Monday, October 15, 2012

More Odds and Ends


Catching up with a few items on the bulletin board today. First up, congratulations to Moira of The Skeins, Silver Screen Oasis, and TCM's Movie Morlocks, who will be a guest programmer on Turner Classic Movies on November 30th. Moira and three other Morlocks will visit with Robert Osborne to discuss their film choices. Moira’s pick is crime drama, “Touchez Pas Au Grisbi” (1954). Moira is also a member of the Classic Movie Bloggers Association (CMBA), and knows more about classic film than most of us. I’m really looking forward to Moira’s film for the evening and her always intelligent comments.

Next up: Last month I blogged here about the Warner Theatre of Torrington, Connecticut. Also in one of the photos you can see the Yankee Pedlar Inn across the street. Recently a reader, Mr. Jeffrey (have a look at his blog jdbrecords), commented that the Yankee Pedlar was the location for director Ti West’s horror film “The Innkeepers” (2011). Apparently at least some of the movie was shot in Torrington, but unlike the hotel in the movie, the Yankee Pedlar is not closing down. You can stay there any time. Especially if you like ghosts. That part is true.

Actually, the Warner Theatre is supposed to be haunted, too.

Actually, not to be ho-hum about it, but New England is chock-full of haunted places. You can’t spit without hitting a ghost.

But it’s still pretty in the fall.

Actually, there is more than one Yankee Pedlar Inn in New England, too. Probably all haunted.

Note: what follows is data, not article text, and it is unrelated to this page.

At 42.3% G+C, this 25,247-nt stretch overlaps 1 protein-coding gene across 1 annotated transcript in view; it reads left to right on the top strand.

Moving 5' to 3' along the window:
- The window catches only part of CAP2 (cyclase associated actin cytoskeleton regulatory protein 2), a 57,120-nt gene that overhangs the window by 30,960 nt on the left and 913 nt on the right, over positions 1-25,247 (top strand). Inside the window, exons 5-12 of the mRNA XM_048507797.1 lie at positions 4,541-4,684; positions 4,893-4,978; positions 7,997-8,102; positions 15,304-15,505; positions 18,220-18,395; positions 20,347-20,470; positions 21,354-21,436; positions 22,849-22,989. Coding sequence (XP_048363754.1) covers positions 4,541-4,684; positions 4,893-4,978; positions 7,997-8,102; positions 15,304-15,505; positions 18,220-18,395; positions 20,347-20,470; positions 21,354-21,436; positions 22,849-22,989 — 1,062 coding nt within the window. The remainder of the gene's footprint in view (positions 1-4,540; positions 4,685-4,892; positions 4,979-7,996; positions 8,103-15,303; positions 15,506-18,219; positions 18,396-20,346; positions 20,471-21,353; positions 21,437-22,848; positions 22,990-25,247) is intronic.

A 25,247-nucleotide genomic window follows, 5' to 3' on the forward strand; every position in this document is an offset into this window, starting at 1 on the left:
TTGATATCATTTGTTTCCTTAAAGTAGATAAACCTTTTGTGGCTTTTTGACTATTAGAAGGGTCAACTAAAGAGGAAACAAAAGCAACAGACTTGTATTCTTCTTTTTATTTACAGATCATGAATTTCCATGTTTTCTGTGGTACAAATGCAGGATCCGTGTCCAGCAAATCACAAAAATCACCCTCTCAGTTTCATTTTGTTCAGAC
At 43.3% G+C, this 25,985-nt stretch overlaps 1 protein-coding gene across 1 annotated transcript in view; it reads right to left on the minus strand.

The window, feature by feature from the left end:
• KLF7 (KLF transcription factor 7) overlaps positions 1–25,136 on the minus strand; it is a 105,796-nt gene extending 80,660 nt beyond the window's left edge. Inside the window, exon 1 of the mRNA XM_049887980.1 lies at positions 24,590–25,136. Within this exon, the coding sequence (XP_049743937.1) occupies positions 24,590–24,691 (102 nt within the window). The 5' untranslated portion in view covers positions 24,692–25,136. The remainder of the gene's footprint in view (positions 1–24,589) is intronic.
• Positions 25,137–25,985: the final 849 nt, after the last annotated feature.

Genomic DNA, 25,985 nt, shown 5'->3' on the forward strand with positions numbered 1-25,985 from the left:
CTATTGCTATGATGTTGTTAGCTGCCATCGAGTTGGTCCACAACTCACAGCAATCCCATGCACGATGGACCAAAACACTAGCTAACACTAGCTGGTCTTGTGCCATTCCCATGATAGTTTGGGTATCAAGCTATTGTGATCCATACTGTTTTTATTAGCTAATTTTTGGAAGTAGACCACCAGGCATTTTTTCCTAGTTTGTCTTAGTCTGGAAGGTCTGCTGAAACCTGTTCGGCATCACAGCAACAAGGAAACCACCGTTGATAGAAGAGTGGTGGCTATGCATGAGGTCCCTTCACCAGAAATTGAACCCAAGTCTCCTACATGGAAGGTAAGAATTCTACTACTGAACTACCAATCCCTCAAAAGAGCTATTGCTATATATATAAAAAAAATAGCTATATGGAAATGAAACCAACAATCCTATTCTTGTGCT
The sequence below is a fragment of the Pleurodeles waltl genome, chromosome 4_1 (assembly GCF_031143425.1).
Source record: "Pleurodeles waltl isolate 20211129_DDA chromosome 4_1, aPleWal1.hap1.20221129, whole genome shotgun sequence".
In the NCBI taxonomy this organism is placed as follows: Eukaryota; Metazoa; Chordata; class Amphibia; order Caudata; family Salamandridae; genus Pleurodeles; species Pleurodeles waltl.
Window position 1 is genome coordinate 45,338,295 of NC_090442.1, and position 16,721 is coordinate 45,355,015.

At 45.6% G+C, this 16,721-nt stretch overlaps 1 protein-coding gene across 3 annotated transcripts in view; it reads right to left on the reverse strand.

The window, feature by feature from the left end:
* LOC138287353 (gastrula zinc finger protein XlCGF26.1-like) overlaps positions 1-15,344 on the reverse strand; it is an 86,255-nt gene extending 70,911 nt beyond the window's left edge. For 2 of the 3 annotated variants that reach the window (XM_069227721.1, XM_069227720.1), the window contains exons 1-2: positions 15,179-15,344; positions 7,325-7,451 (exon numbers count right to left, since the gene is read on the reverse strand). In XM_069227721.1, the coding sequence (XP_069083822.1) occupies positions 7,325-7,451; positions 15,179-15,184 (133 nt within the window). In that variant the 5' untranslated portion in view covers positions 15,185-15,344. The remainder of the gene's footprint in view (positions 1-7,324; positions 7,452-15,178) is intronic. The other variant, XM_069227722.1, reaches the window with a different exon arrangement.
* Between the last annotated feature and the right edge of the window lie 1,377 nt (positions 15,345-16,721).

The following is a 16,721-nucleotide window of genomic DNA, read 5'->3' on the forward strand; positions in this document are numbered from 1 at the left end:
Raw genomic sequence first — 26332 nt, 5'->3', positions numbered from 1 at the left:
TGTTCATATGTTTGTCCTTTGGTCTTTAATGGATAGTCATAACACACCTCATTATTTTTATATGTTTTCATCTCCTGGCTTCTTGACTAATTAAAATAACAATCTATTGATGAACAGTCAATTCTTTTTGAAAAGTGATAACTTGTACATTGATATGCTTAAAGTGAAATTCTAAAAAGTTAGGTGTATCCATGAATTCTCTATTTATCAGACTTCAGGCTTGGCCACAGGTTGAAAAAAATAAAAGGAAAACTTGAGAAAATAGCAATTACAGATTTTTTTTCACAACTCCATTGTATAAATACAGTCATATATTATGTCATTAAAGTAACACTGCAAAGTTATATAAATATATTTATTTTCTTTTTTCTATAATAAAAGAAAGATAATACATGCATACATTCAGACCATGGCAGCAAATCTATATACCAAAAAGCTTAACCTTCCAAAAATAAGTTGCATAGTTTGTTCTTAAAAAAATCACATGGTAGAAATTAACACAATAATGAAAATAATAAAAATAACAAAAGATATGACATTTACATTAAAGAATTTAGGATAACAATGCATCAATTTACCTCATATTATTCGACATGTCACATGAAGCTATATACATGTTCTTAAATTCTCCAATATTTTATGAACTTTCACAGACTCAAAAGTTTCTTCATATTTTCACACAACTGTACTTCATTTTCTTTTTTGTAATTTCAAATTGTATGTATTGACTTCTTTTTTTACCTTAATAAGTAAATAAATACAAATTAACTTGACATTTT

Half the McDonald's in New England are haunted.

I'm only kidding.

Where was I?

Boo!!!

Scare you?  Relax, its only me.

Next up: Thank you to another reader who recently emailed me regarding this past post on the movies filmed at the Long Beach Airport in California. Apparently, they’ve done some renovating lately and revealed some interesting tile on the floor after pulling up the carpet. You can see here on their Facebook page.

Next up: Just a brief preview of coming attractions. I’ll be tackling “I Married a Witch” (1942) for Halloween, and am hoping to cover a couple football films in November. Next month I also expect to cover the Delmar Davies tobacco-growing soap opera “Parrish” (1961) with particular emphasis on the location shooting. This was done in my neck of the woods.

Also in November, "Mr. Smith Goes to Washington" (1939).

Late November, early December I’m going to try a series on movies about women in the armed services. We’ll be looking at “Keep Your Powder Dry” (1945), “Never Wave at a WAC” (1953), “Skirts Ahoy” (1952), and “Cry Havoc” (1943). One of these things is not like the others. To coin a phrase.

I dropped the ball this summer when I wanted to cover “The Long, Hot Summer” (1958), to conclude a trio of Martin Ritt-directed films. The other two I covered in the spring were “No Down Payment” (1957) and “Casey’s Shadow” (1978). I messed up a couple chances to record the movie. I’ll just put that one on the back burner for now and get to it as soon as I can.

Finally, I’ll be signing books and speaking on my novel Beside the Still Waters at the Chicopee Falls Women’s Club meeting this Thursday, October 18th at the American Legion on Exchange Street in Chicopee.

And I’ll see you here this Thursday as well for a look at “Caught” (1949) with Barbara Bel Geddes, Robert Ryan, and James Mason.


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